Don’t jump in the lake —
gators. But a Texas man
dove right in. Short swim.
If you plant it, they will come. This Very Hungry Caterpillar, which is destined to become a monarch butterfly, is munching on the milkweed plants in the back yard of the Rectory. Welcome to Texas, little one.
When I saw this, the first thing that came to mind was, not surprisingly, this passage from the popular children’s book The Very Hungry Caterpillar by Eric Carle:
On Saturday [the Very Hungry Caterpillar] ate through one piece of chocolate cake, one ice-cream cone, one pickle, one slice of Swiss cheese, one slice of salami, one lollipop, one piece of cherry pie, one sausage, one cupcake, and one slice of watermelon.
One of the things that I really liked about living in Minnesota for seven years was the opportunity to see lots of small town parades. At the church that I served in Edina, the local parade on the 4th of July always came right by the side of the church buildings. The church sign extended an invitation to all: “Exercise your freedom to worship here on Sunday.” There were fire trucks, marching bands, veterans in old military vehicles, and, of course, politicians waving, smiling, and shaking hands. It was awesome. As the saying goes, everyone loves a parade. And it was just long enough for our family to enjoy before heading off to a cookout. This photo is actually of a Memorial Day parade in Excelsior and was taken only a week before we began our road trip from the North Star State to the Lone Star State:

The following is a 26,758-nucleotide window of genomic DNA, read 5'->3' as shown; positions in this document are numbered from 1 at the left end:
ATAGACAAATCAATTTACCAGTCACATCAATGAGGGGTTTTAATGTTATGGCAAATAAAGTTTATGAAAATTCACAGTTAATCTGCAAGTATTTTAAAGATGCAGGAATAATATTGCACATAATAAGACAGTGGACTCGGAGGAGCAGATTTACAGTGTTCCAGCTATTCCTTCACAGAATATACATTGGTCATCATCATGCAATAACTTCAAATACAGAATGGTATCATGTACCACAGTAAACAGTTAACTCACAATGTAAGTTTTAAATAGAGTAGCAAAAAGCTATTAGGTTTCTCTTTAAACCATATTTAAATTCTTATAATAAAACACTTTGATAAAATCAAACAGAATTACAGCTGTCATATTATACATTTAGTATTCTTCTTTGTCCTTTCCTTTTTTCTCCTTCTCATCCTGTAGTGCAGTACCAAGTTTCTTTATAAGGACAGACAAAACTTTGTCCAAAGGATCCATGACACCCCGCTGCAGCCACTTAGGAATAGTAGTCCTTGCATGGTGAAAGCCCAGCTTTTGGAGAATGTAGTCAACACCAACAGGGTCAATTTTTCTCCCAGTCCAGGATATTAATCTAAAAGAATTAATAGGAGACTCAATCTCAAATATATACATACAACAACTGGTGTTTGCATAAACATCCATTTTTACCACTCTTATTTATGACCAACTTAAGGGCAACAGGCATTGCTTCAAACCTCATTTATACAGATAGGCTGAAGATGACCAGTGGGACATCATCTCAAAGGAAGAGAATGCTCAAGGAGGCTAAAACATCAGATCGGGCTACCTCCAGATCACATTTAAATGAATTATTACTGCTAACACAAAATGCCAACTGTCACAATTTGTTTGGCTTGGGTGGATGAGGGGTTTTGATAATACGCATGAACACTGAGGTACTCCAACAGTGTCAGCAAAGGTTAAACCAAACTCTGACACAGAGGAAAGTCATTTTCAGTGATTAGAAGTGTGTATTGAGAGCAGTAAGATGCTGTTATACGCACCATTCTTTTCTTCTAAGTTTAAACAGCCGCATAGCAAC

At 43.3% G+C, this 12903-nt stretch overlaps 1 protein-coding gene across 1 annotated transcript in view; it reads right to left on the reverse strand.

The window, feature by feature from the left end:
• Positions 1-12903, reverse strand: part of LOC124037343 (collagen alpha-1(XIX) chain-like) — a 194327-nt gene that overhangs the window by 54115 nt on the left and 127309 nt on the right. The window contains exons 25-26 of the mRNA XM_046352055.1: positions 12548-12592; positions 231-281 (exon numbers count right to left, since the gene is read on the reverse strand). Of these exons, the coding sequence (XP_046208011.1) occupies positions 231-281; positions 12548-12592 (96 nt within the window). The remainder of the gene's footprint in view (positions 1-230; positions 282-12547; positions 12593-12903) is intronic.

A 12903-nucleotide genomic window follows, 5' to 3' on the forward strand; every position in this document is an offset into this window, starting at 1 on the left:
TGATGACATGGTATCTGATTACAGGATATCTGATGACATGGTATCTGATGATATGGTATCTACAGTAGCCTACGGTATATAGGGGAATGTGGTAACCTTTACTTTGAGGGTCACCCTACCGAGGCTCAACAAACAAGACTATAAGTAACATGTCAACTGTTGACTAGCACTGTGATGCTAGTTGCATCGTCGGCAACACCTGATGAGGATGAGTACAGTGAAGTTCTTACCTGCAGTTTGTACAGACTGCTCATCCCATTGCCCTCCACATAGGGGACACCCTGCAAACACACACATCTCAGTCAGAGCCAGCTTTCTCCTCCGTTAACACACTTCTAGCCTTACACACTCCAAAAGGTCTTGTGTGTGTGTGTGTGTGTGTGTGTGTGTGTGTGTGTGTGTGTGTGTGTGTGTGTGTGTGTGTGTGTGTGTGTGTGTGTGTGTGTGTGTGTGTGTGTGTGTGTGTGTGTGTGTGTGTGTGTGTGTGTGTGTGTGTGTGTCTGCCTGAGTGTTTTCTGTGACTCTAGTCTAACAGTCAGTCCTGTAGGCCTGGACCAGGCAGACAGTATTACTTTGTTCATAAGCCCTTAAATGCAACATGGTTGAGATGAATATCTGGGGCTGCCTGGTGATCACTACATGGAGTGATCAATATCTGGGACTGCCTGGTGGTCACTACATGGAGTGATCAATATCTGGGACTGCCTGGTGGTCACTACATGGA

Independence Day, as we all know, will bring with it parades of all sizes “from sea to shining sea.” There’s also the Macy’s Thanksgiving Day Parade in New York City and the Tournament of Roses Parade in Pasadena. Parades of every kind are this week’s haiku theme. Whether you prefer the small town versions, like I do, or somewhat more elaborate productions, tell us about your memories — good, bad, indifferent, whatever — in one verse with five syllables in the first line, seven syllables in the second line, and five syllables in the third line. Here’s what came to mind for me:
Lots of waving flags, marching bands. Small town parades are simply the best.